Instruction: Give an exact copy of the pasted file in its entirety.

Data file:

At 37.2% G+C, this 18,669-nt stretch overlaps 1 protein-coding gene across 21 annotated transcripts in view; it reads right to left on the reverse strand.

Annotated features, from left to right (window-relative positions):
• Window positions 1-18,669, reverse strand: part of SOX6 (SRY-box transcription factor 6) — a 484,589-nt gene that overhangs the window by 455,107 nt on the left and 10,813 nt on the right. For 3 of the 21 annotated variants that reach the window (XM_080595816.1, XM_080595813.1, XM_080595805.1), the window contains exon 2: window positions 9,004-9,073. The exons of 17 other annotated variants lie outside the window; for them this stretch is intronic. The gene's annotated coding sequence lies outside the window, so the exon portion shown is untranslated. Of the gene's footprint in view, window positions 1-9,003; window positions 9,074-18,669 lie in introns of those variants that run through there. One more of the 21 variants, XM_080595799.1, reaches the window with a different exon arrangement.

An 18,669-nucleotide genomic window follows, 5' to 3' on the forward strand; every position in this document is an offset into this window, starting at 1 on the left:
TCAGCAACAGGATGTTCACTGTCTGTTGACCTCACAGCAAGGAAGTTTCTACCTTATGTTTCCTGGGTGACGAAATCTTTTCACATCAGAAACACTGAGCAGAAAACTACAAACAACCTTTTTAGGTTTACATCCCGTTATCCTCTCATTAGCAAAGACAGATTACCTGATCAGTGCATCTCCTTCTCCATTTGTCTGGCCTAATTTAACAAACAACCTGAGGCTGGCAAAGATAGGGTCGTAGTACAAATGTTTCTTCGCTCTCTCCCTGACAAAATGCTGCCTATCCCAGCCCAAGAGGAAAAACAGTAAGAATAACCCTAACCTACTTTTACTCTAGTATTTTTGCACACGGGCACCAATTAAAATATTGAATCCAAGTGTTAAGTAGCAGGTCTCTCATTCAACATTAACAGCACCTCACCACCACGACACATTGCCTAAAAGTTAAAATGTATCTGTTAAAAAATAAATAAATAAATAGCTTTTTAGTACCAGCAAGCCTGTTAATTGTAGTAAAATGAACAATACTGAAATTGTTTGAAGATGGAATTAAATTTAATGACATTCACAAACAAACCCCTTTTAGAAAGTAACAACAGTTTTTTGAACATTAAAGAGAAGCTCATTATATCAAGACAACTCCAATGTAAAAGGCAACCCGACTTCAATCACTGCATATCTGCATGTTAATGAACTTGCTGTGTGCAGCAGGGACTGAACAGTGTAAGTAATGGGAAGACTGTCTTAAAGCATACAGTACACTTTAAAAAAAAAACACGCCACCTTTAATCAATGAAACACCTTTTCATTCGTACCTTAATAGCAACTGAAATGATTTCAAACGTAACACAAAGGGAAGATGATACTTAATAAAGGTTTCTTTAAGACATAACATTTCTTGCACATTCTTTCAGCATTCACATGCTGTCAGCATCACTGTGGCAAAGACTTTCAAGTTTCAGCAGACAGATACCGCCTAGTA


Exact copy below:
At 37.2% G+C, this 18,669-nt stretch overlaps 1 protein-coding gene across 21 annotated transcripts in view; it reads right to left on the reverse strand.

Annotated features, from left to right (window-relative positions):
• Window positions 1-18,669, reverse strand: part of SOX6 (SRY-box transcription factor 6) — a 484,589-nt gene that overhangs the window by 455,107 nt on the left and 10,813 nt on the right. For 3 of the 21 annotated variants that reach the window (XM_080595816.1, XM_080595813.1, XM_080595805.1), the window contains exon 2: window positions 9,004-9,073. The exons of 17 other annotated variants lie outside the window; for them this stretch is intronic. The gene's annotated coding sequence lies outside the window, so the exon portion shown is untranslated. Of the gene's footprint in view, window positions 1-9,003; window positions 9,074-18,669 lie in introns of those variants that run through there. One more of the 21 variants, XM_080595799.1, reaches the window with a different exon arrangement.

An 18,669-nucleotide genomic window follows, 5' to 3' on the forward strand; every position in this document is an offset into this window, starting at 1 on the left:
TCAGCAACAGGATGTTCACTGTCTGTTGACCTCACAGCAAGGAAGTTTCTACCTTATGTTTCCTGGGTGACGAAATCTTTTCACATCAGAAACACTGAGCAGAAAACTACAAACAACCTTTTTAGGTTTACATCCCGTTATCCTCTCATTAGCAAAGACAGATTACCTGATCAGTGCATCTCCTTCTCCATTTGTCTGGCCTAATTTAACAAACAACCTGAGGCTGGCAAAGATAGGGTCGTAGTACAAATGTTTCTTCGCTCTCTCCCTGACAAAATGCTGCCTATCCCAGCCCAAGAGGAAAAACAGTAAGAATAACCCTAACCTACTTTTACTCTAGTATTTTTGCACACGGGCACCAATTAAAATATTGAATCCAAGTGTTAAGTAGCAGGTCTCTCATTCAACATTAACAGCACCTCACCACCACGACACATTGCCTAAAAGTTAAAATGTATCTGTTAAAAAATAAATAAATAAATAGCTTTTTAGTACCAGCAAGCCTGTTAATTGTAGTAAAATGAACAATACTGAAATTGTTTGAAGATGGAATTAAATTTAATGACATTCACAAACAAACCCCTTTTAGAAAGTAACAACAGTTTTTTGAACATTAAAGAGAAGCTCATTATATCAAGACAACTCCAATGTAAAAGGCAACCCGACTTCAATCACTGCATATCTGCATGTTAATGAACTTGCTGTGTGCAGCAGGGACTGAACAGTGTAAGTAATGGGAAGACTGTCTTAAAGCATACAGTACACTTTAAAAAAAAAACACGCCACCTTTAATCAATGAAACACCTTTTCATTCGTACCTTAATAGCAACTGAAATGATTTCAAACGTAACACAAAGGGAAGATGATACTTAATAAAGGTTTCTTTAAGACATAACATTTCTTGCACATTCTTTCAGCATTCACATGCTGTCAGCATCACTGTGGCAAAGACTTTCAAGTTTCAGCAGACAGATACCGCCTAGTA